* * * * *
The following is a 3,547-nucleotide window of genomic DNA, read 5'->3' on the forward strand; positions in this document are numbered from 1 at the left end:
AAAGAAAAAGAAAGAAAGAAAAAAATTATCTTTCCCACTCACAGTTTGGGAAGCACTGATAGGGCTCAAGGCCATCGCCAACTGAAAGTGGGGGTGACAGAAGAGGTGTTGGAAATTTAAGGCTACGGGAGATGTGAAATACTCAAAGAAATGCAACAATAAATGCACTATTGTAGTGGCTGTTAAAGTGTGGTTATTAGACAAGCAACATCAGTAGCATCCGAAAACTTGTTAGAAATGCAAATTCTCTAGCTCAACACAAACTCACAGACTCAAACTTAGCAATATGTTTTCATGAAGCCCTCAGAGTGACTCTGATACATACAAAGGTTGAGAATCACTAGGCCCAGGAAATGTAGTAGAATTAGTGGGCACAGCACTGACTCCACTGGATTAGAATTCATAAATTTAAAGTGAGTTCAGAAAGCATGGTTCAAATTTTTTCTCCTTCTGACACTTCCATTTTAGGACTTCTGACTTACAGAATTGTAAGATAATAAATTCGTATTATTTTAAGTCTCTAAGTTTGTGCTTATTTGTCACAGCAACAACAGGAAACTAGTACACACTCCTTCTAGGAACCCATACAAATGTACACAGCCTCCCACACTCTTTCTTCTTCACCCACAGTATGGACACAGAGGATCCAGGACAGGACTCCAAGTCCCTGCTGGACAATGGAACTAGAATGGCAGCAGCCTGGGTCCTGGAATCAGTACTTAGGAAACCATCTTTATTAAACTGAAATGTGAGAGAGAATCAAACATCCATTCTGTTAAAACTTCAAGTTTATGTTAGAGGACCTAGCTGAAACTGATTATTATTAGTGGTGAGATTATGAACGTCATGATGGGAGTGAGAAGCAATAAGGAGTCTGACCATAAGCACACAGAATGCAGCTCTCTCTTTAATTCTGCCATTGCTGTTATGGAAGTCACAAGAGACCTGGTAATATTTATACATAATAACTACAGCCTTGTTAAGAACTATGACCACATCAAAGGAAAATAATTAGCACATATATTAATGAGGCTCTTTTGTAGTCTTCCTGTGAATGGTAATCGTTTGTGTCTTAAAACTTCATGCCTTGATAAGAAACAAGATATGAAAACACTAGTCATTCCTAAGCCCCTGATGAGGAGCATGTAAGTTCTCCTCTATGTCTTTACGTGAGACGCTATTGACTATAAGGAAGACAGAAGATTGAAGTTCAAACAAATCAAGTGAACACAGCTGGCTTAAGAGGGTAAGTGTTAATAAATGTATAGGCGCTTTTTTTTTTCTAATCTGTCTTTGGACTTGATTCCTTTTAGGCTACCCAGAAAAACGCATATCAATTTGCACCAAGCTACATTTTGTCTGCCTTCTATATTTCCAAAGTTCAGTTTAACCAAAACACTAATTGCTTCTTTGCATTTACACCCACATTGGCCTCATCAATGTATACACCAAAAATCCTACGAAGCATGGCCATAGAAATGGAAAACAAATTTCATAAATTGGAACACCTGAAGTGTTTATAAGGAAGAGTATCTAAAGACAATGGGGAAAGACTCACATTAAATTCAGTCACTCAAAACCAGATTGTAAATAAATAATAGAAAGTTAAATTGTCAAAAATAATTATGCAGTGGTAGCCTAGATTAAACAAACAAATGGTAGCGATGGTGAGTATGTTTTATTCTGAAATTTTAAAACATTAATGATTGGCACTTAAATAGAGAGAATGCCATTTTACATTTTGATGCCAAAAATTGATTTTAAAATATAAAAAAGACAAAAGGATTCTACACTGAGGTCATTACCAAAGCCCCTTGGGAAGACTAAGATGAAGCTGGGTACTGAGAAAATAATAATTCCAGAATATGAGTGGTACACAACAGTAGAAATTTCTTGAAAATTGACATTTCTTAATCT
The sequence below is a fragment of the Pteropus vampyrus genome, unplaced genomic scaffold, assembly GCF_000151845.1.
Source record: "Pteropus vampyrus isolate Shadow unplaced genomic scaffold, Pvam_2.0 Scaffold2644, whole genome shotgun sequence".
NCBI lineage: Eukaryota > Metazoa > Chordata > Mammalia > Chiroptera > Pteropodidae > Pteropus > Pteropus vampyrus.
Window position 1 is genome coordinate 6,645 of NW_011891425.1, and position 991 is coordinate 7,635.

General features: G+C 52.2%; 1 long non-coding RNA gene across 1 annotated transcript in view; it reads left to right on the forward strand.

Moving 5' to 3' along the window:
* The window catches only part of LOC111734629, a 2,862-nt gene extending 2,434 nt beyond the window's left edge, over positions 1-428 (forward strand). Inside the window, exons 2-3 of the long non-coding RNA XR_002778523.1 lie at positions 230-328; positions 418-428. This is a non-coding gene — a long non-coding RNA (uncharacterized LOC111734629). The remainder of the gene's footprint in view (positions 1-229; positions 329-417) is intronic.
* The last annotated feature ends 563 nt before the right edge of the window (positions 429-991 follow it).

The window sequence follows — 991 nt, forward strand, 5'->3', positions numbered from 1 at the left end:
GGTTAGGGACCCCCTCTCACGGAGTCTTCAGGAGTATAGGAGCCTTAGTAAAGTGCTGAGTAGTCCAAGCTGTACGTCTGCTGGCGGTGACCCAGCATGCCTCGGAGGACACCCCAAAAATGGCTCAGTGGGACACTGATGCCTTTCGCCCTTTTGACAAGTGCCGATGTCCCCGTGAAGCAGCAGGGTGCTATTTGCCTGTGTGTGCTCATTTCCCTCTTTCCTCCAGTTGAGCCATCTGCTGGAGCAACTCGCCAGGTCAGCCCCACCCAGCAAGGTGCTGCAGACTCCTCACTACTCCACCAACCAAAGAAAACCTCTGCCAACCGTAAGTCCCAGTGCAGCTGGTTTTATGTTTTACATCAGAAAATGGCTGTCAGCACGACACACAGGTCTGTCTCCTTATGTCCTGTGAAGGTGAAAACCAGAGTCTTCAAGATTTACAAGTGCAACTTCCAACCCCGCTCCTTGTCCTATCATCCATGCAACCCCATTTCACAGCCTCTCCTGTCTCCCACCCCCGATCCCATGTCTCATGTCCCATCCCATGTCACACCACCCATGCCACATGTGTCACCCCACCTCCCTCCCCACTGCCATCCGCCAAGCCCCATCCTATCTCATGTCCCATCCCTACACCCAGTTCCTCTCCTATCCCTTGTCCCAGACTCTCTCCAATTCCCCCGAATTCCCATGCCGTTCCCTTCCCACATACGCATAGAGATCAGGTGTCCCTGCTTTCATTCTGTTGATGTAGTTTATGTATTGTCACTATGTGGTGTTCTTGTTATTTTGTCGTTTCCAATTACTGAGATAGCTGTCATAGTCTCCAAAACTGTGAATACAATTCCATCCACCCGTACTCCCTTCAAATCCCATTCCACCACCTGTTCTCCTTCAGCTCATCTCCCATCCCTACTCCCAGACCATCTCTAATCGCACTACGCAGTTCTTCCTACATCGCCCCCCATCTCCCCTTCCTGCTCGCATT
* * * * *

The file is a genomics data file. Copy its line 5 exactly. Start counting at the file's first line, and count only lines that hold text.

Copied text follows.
NCBI lineage: Eukaryota > Metazoa > Chordata > Mammalia > Chiroptera > Pteropodidae > Pteropus > Pteropus vampyrus.